Stalin also stresses that a big part in this is played by the assistance the Soviet Union is rendering the People’s Democracies, assistance that is the cheapest possible and technically superb, and such as no capitalist country could render them. The Soviet Union supplies the People’s Democracies with a very wide range of products, from major industrial raw materials to equipment for whole plants and power stations. Of particular importance is the supply of full equipment for machine-building, metallurgical, chemical, mining, power and other key industries. In 1952, the Soviet Union supplied the People’s Democracies ten times more up-to-date machinery and equipment than in 1948.

Soviet plants produce first-class equipment – the last word in technical achievement – for the industrial giants now being built in the People’s Democracies, such as the big Nowa Huta Iron and Steel Works and a high-grade steel plant in Poland; the Stalin Iron and Steel Works in Hungary; a big iron and steel works in Rumania; a textile plant, a sugar refinery and hydroelectric stations in Albania. One might also mention a blooming mill for the Polish Bobrek Works, equipment for Polish automobile plants and for a Bulgarian chemical works, among others.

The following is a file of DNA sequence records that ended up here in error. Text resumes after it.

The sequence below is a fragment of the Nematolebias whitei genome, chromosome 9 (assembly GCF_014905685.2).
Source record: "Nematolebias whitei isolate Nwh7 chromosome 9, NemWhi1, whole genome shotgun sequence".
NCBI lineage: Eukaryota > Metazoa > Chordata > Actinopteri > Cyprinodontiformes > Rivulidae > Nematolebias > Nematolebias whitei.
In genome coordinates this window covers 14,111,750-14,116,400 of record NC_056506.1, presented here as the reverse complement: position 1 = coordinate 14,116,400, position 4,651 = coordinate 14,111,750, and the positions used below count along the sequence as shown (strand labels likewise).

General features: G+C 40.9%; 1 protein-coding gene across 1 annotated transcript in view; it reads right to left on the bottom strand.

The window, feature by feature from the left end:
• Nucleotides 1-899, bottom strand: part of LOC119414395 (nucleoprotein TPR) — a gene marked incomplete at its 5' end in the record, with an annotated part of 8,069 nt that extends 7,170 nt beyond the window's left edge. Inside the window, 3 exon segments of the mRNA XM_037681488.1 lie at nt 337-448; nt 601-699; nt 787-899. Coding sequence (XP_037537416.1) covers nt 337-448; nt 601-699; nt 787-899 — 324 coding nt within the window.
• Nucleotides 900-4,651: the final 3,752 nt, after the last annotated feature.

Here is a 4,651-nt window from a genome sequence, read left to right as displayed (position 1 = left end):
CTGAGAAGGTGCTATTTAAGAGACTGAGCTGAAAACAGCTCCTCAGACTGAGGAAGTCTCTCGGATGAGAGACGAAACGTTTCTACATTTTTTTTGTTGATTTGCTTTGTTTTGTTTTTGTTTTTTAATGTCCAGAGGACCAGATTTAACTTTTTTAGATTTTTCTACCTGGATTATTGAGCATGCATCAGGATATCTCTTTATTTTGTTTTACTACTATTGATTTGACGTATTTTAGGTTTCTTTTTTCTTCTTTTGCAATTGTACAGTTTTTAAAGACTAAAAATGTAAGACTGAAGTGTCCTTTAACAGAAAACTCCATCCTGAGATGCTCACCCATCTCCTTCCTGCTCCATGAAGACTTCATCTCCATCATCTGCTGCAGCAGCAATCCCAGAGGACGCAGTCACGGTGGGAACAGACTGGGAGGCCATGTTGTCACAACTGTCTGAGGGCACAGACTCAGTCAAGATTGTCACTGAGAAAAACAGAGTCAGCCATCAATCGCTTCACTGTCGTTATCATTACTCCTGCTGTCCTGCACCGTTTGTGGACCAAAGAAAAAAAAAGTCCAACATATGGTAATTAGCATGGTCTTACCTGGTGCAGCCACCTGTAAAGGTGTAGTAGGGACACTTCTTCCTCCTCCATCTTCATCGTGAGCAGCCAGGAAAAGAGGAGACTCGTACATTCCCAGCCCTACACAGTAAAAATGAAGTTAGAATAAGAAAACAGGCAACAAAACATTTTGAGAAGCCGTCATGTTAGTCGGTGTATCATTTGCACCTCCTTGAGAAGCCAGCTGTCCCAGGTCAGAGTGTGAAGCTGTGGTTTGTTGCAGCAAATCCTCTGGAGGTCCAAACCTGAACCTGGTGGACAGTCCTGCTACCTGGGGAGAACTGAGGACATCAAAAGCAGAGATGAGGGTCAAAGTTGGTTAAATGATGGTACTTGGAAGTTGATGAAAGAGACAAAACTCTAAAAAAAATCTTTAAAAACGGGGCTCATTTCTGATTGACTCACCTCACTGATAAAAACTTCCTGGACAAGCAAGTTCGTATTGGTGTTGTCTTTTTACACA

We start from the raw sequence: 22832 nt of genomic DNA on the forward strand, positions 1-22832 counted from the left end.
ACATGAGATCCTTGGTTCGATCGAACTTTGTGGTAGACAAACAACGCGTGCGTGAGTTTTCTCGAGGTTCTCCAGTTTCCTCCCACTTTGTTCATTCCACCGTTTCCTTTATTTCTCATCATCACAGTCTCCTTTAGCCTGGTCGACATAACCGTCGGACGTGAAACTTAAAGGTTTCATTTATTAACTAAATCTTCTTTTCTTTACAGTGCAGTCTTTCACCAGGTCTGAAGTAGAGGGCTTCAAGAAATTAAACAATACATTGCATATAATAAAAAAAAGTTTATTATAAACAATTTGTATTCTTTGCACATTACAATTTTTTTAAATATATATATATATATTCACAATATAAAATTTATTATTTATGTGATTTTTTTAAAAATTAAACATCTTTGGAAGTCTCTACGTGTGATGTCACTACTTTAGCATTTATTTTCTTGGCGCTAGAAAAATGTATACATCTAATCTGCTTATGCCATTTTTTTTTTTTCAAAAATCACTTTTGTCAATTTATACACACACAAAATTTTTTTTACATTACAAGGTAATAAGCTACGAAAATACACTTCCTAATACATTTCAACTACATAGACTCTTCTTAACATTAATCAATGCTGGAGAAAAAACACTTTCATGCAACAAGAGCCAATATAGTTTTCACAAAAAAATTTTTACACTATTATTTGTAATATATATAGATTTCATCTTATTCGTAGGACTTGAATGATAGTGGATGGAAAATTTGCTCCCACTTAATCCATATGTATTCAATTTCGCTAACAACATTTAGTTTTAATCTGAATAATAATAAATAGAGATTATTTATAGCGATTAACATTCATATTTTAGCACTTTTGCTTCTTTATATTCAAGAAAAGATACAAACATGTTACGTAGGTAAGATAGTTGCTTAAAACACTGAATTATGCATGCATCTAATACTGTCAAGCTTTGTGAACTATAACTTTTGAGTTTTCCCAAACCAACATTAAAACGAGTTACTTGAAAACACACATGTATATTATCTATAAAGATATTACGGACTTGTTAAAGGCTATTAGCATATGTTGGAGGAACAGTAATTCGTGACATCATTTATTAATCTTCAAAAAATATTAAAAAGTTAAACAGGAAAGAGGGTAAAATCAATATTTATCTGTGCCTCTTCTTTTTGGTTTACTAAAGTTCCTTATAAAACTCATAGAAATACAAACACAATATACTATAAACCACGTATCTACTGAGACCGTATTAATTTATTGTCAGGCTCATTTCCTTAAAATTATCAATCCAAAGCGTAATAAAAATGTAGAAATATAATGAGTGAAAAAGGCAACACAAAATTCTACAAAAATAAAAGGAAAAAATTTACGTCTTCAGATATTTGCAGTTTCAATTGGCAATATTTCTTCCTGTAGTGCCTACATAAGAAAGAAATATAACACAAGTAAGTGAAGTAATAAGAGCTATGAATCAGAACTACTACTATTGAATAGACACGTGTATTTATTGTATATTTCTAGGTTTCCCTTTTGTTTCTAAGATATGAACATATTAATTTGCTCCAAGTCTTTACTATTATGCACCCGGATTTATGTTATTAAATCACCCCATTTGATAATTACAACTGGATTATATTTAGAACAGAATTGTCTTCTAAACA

The Soviet Union supplies machinery and equipment to the People’s Democracies on credit. It also grants them loans at a minimum interest, and renders them technical assistance free of charge. Soviet aid is therefore the cheapest – cheaper than any the capitalist countries could render, because they are all out for the maximum capitalist profit.

The Soviet Union’s assistance to the People’s Democracies is the cheapest because it is rendered not for the sake of profit or for any other selfish advantage, but in the general interest of the entire camp of socialism. Its purpose is to help develop and strengthen the economies of friendly countries, to satisfy the rising material and cultural requirements of the peoples of the democratic camp, and to ensure the triumph of socialism.

The fact that the Soviet Union’s industrial assistance to the People’s Democracies is also in its own interest does not make that assistance any less unselfish, but is only indicative of the grandeur and international character of its historic mission, and of the community of its interests with those of all countries that have set foot on the road of socialism.